Tall towers have come to symbolise the excesses of the boom years. The focus must be on city centres instead
Makkah’s Clock Royal Tower, the world’s second tallest tower at 577 metres, is scheduled to be complete in August this year.
If the project meets its completion deadline, it comes just eight months after the opening of the world’s tallest tower, Dubai’s 828-metre Burj Khalifa.
The high-rise boom shows no sign of slowing. The Makkah project is being financed by Kingdom Holding Company, which is currently planning to build a 1.1-kilometre-high tower at its Kingdom City development in Jeddah. But why are developers seemingly obsessed with record-breaking towers?
The allure is easy to understand. Tall towers capture the imagination and are conversation starters. They bestow bragging rights and allow people who do not understand much about architecture, development or construction, to sound like they are on top of the regional real estate boom.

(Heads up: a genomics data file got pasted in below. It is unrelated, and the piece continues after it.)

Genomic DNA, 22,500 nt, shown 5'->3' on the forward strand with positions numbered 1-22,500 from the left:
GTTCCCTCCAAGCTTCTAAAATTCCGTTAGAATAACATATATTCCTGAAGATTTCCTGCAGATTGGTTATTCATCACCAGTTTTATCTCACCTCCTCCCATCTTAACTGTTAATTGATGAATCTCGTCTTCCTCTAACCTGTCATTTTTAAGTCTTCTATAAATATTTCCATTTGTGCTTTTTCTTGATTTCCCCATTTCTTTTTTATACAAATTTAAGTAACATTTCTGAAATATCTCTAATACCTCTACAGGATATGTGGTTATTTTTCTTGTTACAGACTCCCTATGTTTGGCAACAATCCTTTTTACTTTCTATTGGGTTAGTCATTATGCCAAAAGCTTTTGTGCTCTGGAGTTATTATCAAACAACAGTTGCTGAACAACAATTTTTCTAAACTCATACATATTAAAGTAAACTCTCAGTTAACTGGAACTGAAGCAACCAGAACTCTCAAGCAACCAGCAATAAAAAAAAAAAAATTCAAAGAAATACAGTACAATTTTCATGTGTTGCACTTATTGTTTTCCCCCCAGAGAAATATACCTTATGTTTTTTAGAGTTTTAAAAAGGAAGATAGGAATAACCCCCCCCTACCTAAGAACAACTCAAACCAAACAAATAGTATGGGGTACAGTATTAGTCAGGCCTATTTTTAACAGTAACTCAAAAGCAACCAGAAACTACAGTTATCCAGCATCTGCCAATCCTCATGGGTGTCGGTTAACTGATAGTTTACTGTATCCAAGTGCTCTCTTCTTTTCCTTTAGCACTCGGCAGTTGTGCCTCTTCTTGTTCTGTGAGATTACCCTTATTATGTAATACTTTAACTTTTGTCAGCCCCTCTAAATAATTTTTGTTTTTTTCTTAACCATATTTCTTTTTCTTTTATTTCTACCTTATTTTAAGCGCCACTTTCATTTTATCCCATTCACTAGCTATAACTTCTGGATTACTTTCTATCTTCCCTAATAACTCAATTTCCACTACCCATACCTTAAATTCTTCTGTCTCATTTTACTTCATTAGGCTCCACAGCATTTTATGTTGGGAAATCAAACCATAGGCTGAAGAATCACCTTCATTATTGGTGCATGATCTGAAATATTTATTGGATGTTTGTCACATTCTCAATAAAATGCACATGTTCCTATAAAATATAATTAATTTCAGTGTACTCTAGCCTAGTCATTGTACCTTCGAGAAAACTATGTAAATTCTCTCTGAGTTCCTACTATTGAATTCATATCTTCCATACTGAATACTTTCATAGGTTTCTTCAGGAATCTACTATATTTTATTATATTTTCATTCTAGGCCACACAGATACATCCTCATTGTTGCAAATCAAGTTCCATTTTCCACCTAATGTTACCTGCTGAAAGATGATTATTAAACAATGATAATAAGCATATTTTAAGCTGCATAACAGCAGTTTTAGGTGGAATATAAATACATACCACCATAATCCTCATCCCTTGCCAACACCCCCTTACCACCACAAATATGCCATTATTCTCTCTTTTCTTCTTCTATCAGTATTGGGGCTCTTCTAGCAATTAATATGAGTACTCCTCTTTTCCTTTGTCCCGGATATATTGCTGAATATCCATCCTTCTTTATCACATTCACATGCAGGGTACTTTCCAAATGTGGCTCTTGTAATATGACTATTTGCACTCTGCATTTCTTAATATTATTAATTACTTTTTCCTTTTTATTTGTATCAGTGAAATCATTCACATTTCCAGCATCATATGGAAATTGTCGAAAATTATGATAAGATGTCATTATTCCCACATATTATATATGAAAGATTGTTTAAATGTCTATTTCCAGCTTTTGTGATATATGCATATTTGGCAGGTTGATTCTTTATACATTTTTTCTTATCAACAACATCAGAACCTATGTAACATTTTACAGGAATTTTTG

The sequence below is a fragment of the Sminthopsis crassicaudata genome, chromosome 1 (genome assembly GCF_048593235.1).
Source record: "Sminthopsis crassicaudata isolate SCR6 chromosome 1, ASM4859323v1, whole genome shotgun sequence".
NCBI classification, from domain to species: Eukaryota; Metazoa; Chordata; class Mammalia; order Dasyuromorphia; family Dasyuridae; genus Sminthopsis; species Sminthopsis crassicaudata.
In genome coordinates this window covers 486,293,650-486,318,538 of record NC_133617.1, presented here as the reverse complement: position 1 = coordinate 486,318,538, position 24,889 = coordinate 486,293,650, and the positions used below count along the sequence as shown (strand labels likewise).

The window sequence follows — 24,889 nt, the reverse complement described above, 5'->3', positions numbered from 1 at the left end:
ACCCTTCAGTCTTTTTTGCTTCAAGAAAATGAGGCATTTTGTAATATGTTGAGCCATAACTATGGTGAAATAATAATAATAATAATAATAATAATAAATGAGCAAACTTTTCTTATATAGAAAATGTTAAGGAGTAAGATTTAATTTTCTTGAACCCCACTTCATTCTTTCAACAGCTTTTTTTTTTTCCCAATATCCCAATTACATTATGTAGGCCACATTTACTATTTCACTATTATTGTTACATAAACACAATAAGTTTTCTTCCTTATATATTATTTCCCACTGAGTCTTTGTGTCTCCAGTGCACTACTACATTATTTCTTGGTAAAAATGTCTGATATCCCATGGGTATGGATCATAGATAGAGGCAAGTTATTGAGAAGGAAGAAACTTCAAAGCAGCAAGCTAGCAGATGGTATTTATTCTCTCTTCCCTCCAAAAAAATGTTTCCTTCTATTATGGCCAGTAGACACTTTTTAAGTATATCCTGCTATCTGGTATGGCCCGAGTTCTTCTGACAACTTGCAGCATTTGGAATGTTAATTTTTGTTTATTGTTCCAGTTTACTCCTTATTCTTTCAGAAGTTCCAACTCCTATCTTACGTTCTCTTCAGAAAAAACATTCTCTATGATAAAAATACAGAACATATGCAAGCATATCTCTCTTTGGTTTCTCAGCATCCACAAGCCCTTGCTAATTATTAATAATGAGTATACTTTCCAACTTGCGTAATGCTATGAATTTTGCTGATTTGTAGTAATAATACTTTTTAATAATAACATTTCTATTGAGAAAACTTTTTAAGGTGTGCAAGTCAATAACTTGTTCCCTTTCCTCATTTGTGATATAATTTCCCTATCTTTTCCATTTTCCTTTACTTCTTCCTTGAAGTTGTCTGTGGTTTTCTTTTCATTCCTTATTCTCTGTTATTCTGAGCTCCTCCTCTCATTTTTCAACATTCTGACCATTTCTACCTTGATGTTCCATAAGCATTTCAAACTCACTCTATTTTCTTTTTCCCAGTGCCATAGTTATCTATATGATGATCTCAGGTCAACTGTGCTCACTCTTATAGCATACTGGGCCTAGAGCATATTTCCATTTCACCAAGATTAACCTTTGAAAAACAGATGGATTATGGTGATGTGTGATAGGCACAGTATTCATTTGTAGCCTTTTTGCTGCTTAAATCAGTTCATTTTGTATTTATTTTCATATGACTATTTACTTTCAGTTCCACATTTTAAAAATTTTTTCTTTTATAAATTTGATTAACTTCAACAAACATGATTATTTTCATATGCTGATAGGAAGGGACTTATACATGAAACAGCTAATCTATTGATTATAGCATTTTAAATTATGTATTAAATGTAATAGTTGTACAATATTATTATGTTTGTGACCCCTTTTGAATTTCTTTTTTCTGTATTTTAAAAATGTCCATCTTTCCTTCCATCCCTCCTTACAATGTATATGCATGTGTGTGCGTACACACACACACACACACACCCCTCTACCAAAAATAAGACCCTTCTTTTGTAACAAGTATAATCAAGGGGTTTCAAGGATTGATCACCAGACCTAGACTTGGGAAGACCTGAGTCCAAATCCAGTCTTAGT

But the recession raises serious questions about whether tall towers still make sense.
For developers in the Gulf, tall towers have been used as a catalyst for transforming once-barren land into densely populated cities. While cities such New York, Tokyo and more recently Dubai, no longer need tall towers – they already have enough, some of the region’s cities still need to create new urban areas to plug gaps in the real estate market.
Tall towers may help get these projects started, but the danger is they create standalone projects that are islands of development marooned in the middle of a barren desert or sprawling construction sites.
If developers want to make tall towers work, they should direct their attentions to creating vibrant city centres. People will come to see a tall tower, but they will stay, live, work and play if you give them an experience.